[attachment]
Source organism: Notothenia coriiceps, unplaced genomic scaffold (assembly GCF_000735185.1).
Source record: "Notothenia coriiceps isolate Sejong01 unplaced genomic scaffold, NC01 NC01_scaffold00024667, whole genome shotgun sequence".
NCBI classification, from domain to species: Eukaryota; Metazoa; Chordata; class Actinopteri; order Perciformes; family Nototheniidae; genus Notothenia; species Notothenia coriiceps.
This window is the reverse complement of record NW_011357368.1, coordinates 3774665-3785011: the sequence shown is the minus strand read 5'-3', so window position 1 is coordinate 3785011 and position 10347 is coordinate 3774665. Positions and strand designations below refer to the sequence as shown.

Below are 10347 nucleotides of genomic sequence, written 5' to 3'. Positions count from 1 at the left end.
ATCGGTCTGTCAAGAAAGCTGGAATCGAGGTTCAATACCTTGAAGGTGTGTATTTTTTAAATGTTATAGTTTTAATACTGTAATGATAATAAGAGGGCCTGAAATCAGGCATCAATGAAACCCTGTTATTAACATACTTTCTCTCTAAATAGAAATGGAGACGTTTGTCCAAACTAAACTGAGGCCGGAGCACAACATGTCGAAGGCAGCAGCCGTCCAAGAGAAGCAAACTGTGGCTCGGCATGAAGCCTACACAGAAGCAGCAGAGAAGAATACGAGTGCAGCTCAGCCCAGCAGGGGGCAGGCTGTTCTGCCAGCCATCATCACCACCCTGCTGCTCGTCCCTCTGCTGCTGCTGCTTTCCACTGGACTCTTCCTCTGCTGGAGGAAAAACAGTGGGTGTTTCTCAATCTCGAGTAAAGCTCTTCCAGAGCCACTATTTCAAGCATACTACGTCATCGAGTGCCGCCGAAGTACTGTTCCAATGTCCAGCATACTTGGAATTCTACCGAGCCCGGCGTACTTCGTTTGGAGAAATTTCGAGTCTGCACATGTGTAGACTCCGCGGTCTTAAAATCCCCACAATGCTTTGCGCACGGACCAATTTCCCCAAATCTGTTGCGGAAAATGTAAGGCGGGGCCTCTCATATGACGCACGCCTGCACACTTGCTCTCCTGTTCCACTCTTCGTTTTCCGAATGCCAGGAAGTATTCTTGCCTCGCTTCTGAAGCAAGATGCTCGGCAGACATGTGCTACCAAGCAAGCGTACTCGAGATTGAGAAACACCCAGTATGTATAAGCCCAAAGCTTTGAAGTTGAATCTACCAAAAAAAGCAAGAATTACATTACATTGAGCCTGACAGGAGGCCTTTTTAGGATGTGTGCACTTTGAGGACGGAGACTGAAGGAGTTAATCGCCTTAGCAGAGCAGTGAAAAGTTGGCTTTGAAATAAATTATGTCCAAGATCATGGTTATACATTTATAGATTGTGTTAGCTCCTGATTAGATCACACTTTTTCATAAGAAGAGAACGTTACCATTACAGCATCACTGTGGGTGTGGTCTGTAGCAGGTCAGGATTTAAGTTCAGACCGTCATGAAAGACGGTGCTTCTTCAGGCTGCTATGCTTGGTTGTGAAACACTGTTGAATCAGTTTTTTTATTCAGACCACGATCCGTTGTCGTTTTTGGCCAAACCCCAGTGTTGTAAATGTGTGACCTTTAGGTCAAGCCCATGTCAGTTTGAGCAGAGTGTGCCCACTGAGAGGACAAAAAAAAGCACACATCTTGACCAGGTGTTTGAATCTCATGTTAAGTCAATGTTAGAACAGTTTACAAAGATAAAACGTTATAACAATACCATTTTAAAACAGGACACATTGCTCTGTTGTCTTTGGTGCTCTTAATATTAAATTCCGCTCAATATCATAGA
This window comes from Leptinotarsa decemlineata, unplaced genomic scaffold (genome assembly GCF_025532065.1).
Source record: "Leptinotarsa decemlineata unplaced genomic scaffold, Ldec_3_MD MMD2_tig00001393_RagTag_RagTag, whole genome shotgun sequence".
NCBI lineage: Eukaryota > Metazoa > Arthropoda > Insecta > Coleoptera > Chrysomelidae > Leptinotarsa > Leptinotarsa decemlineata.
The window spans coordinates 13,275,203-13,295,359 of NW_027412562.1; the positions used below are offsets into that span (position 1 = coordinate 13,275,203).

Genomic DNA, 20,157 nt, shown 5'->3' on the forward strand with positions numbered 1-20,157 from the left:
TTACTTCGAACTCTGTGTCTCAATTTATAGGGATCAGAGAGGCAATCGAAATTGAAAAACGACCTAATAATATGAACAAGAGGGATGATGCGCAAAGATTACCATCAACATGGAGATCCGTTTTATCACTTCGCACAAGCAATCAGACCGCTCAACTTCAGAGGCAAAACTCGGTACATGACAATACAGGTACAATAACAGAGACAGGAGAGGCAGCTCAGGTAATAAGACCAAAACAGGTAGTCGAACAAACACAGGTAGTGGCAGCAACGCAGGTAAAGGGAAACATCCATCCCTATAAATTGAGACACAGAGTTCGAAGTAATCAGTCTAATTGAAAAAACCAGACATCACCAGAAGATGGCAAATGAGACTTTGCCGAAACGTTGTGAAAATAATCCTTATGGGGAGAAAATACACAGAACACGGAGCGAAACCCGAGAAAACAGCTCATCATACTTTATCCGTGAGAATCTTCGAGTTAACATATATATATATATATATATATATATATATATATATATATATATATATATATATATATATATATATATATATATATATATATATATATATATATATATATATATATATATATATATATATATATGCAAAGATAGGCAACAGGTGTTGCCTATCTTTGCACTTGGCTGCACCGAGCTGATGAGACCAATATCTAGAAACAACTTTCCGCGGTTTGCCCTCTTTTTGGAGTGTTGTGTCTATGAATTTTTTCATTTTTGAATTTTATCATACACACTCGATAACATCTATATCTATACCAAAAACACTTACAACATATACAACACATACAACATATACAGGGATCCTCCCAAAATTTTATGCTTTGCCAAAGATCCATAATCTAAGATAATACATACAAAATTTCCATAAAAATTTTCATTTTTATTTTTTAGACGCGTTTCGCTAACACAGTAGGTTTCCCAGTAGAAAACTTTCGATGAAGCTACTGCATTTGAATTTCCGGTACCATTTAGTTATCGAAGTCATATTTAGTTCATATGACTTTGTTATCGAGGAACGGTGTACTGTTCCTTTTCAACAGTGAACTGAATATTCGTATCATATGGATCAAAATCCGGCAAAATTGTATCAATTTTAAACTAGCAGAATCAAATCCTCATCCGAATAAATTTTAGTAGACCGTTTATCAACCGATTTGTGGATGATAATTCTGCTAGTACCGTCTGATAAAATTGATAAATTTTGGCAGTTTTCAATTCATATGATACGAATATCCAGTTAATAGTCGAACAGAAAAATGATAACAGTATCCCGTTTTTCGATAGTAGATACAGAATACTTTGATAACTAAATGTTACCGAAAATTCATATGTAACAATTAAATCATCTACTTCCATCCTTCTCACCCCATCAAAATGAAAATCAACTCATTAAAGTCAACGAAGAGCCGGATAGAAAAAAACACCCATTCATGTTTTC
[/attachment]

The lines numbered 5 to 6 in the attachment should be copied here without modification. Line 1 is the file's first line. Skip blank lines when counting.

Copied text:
Below are 10347 nucleotides of genomic sequence, written 5' to 3'. Positions count from 1 at the left end.
ATCGGTCTGTCAAGAAAGCTGGAATCGAGGTTCAATACCTTGAAGGTGTGTATTTTTTAAATGTTATAGTTTTAATACTGTAATGATAATAAGAGGGCCTGAAATCAGGCATCAATGAAACCCTGTTATTAACATACTTTCTCTCTAAATAGAAATGGAGACGTTTGTCCAAACTAAACTGAGGCCGGAGCACAACATGTCGAAGGCAGCAGCCGTCCAAGAGAAGCAAACTGTGGCTCGGCATGAAGCCTACACAGAAGCAGCAGAGAAGAATACGAGTGCAGCTCAGCCCAGCAGGGGGCAGGCTGTTCTGCCAGCCATCATCACCACCCTGCTGCTCGTCCCTCTGCTGCTGCTGCTTTCCACTGGACTCTTCCTCTGCTGGAGGAAAAACAGTGGGTGTTTCTCAATCTCGAGTAAAGCTCTTCCAGAGCCACTATTTCAAGCATACTACGTCATCGAGTGCCGCCGAAGTACTGTTCCAATGTCCAGCATACTTGGAATTCTACCGAGCCCGGCGTACTTCGTTTGGAGAAATTTCGAGTCTGCACATGTGTAGACTCCGCGGTCTTAAAATCCCCACAATGCTTTGCGCACGGACCAATTTCCCCAAATCTGTTGCGGAAAATGTAAGGCGGGGCCTCTCATATGACGCACGCCTGCACACTTGCTCTCCTGTTCCACTCTTCGTTTTCCGAATGCCAGGAAGTATTCTTGCCTCGCTTCTGAAGCAAGATGCTCGGCAGACATGTGCTACCAAGCAAGCGTACTCGAGATTGAGAAACACCCAGTATGTATAAGCCCAAAGCTTTGAAGTTGAATCTACCAAAAAAAGCAAGAATTACATTACATTGAGCCTGACAGGAGGCCTTTTTAGGATGTGTGCACTTTGAGGACGGAGACTGAAGGAGTTAATCGCCTTAGCAGAGCAGTGAAAAGTTGGCTTTGAAATAAATTATGTCCAAGATCATGGTTATACATTTATAGATTGTGTTAGCTCCTGATTAGATCACACTTTTTCATAAGAAGAGAACGTTACCATTACAGCATCACTGTGGGTGTGGTCTGTAGCAGGTCAGGATTTAAGTTCAGACCGTCATGAAAGACGGTGCTTCTTCAGGCTGCTATGCTTGGTTGTGAAACACTGTTGAATCAGTTTTTTTATTCAGACCACGATCCGTTGTCGTTTTTGGCCAAACCCCAGTGTTGTAAATGTGTGACCTTTAGGTCAAGCCCATGTCAGTTTGAGCAGAGTGTGCCCACTGAGAGGACAAAAAAAAGCACACATCTTGACCAGGTGTTTGAATCTCATGTTAAGTCAATGTTAGAACAGTTTACAAAGATAAAACGTTATAACAATACCATTTTAAAACAGGACACATTGCTCTGTTGTCTTTGGTGCTCTTAATATTAAATTCCGCTCAATATCATAGA